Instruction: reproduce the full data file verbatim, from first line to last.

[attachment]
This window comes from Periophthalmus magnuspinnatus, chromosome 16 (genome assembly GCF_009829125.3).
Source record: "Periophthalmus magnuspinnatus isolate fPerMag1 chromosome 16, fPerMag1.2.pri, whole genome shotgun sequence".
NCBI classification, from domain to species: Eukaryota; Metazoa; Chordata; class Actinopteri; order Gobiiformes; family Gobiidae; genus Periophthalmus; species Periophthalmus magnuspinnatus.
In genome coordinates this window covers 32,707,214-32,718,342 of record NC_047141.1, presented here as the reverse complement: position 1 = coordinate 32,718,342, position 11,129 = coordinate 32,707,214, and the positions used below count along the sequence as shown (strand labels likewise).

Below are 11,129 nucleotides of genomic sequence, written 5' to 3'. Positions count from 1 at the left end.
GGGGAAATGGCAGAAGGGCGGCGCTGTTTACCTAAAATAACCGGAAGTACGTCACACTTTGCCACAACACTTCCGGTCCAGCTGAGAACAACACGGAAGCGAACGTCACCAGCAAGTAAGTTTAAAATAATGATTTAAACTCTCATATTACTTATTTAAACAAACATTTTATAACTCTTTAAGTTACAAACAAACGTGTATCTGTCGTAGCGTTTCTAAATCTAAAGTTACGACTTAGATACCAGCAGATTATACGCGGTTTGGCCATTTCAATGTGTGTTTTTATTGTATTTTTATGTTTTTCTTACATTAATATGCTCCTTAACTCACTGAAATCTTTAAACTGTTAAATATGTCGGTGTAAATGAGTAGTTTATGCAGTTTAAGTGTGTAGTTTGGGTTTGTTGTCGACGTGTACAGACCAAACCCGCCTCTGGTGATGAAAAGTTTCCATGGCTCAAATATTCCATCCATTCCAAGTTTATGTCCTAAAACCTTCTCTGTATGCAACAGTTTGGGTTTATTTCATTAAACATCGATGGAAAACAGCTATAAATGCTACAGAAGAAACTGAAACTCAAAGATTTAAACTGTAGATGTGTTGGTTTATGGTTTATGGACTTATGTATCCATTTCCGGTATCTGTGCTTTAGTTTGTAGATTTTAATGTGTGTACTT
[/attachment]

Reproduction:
This window comes from Periophthalmus magnuspinnatus, chromosome 16 (genome assembly GCF_009829125.3).
Source record: "Periophthalmus magnuspinnatus isolate fPerMag1 chromosome 16, fPerMag1.2.pri, whole genome shotgun sequence".
NCBI classification, from domain to species: Eukaryota; Metazoa; Chordata; class Actinopteri; order Gobiiformes; family Gobiidae; genus Periophthalmus; species Periophthalmus magnuspinnatus.
In genome coordinates this window covers 32,707,214-32,718,342 of record NC_047141.1, presented here as the reverse complement: position 1 = coordinate 32,718,342, position 11,129 = coordinate 32,707,214, and the positions used below count along the sequence as shown (strand labels likewise).

Below are 11,129 nucleotides of genomic sequence, written 5' to 3'. Positions count from 1 at the left end.
GGGGAAATGGCAGAAGGGCGGCGCTGTTTACCTAAAATAACCGGAAGTACGTCACACTTTGCCACAACACTTCCGGTCCAGCTGAGAACAACACGGAAGCGAACGTCACCAGCAAGTAAGTTTAAAATAATGATTTAAACTCTCATATTACTTATTTAAACAAACATTTTATAACTCTTTAAGTTACAAACAAACGTGTATCTGTCGTAGCGTTTCTAAATCTAAAGTTACGACTTAGATACCAGCAGATTATACGCGGTTTGGCCATTTCAATGTGTGTTTTTATTGTATTTTTATGTTTTTCTTACATTAATATGCTCCTTAACTCACTGAAATCTTTAAACTGTTAAATATGTCGGTGTAAATGAGTAGTTTATGCAGTTTAAGTGTGTAGTTTGGGTTTGTTGTCGACGTGTACAGACCAAACCCGCCTCTGGTGATGAAAAGTTTCCATGGCTCAAATATTCCATCCATTCCAAGTTTATGTCCTAAAACCTTCTCTGTATGCAACAGTTTGGGTTTATTTCATTAAACATCGATGGAAAACAGCTATAAATGCTACAGAAGAAACTGAAACTCAAAGATTTAAACTGTAGATGTGTTGGTTTATGGTTTATGGACTTATGTATCCATTTCCGGTATCTGTGCTTTAGTTTGTAGATTTTAATGTGTGTACTT